After enjoying the first book in the Samurai Mysteries series called The Ghost in the Tokaido Inn I moved on to the second book of the series The Demon in the Teahouse which I am a couple pages into. It picks up right after the happenings of the first book and from what I have read so far the excellent writing, historical lessons, cultural references and small injections of humour from the first book has continued over to this one.
Seikei and Judge Ooka are back after the head splitting end to the first book and Seikei’s new life is already more exciting that it was before when he was a merchant now that he is so close to the Judge. I am being as vague as possible as to not spoil major plot elements of the first book but I can understand why the authors Dorothy and Thomas Hoobler refer to Judge Ooka as the Japanese Sherlock Holmes.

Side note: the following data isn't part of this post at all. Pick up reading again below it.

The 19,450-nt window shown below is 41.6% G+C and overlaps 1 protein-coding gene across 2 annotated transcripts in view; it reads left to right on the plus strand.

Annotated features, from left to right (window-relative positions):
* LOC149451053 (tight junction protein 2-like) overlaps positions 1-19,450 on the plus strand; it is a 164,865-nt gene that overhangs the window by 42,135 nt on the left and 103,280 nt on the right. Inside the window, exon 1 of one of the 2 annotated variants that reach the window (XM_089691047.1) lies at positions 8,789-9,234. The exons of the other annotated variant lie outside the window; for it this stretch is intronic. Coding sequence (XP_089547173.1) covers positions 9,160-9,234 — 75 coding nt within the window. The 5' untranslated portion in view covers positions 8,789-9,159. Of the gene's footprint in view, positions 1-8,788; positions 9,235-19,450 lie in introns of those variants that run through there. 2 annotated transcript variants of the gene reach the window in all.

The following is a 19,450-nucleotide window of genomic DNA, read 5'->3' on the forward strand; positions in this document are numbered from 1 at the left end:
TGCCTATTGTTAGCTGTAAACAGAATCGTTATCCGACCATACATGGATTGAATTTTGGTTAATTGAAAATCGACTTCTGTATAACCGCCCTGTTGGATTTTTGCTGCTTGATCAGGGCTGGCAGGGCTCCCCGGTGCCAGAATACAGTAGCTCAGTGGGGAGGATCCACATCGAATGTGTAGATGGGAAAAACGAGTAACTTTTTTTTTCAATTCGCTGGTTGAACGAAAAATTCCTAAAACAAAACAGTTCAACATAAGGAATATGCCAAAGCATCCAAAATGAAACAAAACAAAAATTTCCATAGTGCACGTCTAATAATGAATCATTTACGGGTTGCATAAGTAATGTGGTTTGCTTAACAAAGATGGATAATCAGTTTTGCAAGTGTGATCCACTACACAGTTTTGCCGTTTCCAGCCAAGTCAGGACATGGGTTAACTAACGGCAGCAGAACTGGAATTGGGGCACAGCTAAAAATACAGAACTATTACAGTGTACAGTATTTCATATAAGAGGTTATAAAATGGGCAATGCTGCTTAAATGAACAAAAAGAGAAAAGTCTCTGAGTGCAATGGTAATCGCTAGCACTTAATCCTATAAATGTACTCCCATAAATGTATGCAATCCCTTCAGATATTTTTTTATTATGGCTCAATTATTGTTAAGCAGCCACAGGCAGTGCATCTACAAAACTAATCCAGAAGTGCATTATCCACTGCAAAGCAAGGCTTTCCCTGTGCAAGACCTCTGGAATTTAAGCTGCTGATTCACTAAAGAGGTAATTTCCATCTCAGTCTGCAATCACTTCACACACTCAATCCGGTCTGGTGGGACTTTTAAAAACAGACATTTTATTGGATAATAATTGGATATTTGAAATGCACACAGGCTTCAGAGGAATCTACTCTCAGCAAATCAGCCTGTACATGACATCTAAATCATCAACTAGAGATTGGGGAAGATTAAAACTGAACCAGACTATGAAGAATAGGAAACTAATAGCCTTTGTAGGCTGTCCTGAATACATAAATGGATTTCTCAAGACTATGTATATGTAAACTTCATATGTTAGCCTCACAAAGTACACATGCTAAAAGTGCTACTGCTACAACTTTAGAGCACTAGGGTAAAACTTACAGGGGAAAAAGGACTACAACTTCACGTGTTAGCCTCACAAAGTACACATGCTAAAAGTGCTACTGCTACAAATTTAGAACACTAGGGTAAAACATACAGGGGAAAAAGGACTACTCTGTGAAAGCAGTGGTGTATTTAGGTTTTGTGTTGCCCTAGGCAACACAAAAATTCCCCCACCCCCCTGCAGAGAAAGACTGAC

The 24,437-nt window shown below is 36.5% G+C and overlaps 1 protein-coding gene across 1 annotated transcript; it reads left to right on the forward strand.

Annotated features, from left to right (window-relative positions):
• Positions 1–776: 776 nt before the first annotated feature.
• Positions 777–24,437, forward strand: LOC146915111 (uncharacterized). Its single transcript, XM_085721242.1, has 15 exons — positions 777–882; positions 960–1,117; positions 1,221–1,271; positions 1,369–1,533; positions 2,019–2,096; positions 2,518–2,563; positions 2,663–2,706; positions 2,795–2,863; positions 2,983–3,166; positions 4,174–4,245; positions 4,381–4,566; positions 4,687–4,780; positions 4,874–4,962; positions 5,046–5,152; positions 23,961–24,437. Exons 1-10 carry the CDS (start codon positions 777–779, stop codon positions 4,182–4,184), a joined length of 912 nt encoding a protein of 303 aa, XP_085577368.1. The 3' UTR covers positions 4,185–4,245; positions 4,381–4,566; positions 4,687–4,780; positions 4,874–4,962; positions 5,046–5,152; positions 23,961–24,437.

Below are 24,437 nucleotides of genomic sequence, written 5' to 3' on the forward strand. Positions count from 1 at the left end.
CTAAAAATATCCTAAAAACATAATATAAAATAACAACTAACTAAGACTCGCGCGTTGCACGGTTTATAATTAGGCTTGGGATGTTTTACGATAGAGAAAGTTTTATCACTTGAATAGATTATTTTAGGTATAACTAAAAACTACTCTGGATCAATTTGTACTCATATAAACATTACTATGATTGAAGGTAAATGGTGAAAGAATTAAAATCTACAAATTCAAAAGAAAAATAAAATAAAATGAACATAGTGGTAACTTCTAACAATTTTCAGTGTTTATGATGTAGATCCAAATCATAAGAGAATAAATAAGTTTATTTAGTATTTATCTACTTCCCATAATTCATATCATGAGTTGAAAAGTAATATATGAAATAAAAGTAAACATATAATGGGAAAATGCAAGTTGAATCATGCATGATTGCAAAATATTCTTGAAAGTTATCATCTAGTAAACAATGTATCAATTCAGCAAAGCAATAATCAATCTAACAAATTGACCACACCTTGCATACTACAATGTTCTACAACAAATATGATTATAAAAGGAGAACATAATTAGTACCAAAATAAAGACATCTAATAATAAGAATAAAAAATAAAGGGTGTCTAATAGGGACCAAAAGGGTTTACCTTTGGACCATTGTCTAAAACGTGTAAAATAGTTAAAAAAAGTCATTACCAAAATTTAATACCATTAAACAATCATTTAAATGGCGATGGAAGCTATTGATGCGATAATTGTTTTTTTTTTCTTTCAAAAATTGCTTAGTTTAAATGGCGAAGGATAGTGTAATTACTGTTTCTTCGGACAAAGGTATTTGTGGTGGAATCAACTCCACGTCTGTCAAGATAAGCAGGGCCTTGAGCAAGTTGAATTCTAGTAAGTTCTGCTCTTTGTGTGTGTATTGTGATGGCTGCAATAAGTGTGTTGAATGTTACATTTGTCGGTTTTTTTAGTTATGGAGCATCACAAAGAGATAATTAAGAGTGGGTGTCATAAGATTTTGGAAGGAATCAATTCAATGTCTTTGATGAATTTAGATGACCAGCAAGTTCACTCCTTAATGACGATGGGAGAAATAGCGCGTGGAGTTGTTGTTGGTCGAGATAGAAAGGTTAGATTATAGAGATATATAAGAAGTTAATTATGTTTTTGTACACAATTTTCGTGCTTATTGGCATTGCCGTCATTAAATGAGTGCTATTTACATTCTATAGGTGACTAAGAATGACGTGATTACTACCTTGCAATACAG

The beautiful, mysterious women of Japan are being killed one by one. The famous samurai Judge Ooka knows he will need help to solve the crimes, so he turns to his newly adopted son, fourteen-year-old Seikei. Determined to prove his worth as a samurai, Seikei goes undercover as a teahouse attendant to gather information in the exotic “floating city” of Yoshiwara, where demons lurk among the pleasure seekers and no one is safe – not even a samurai.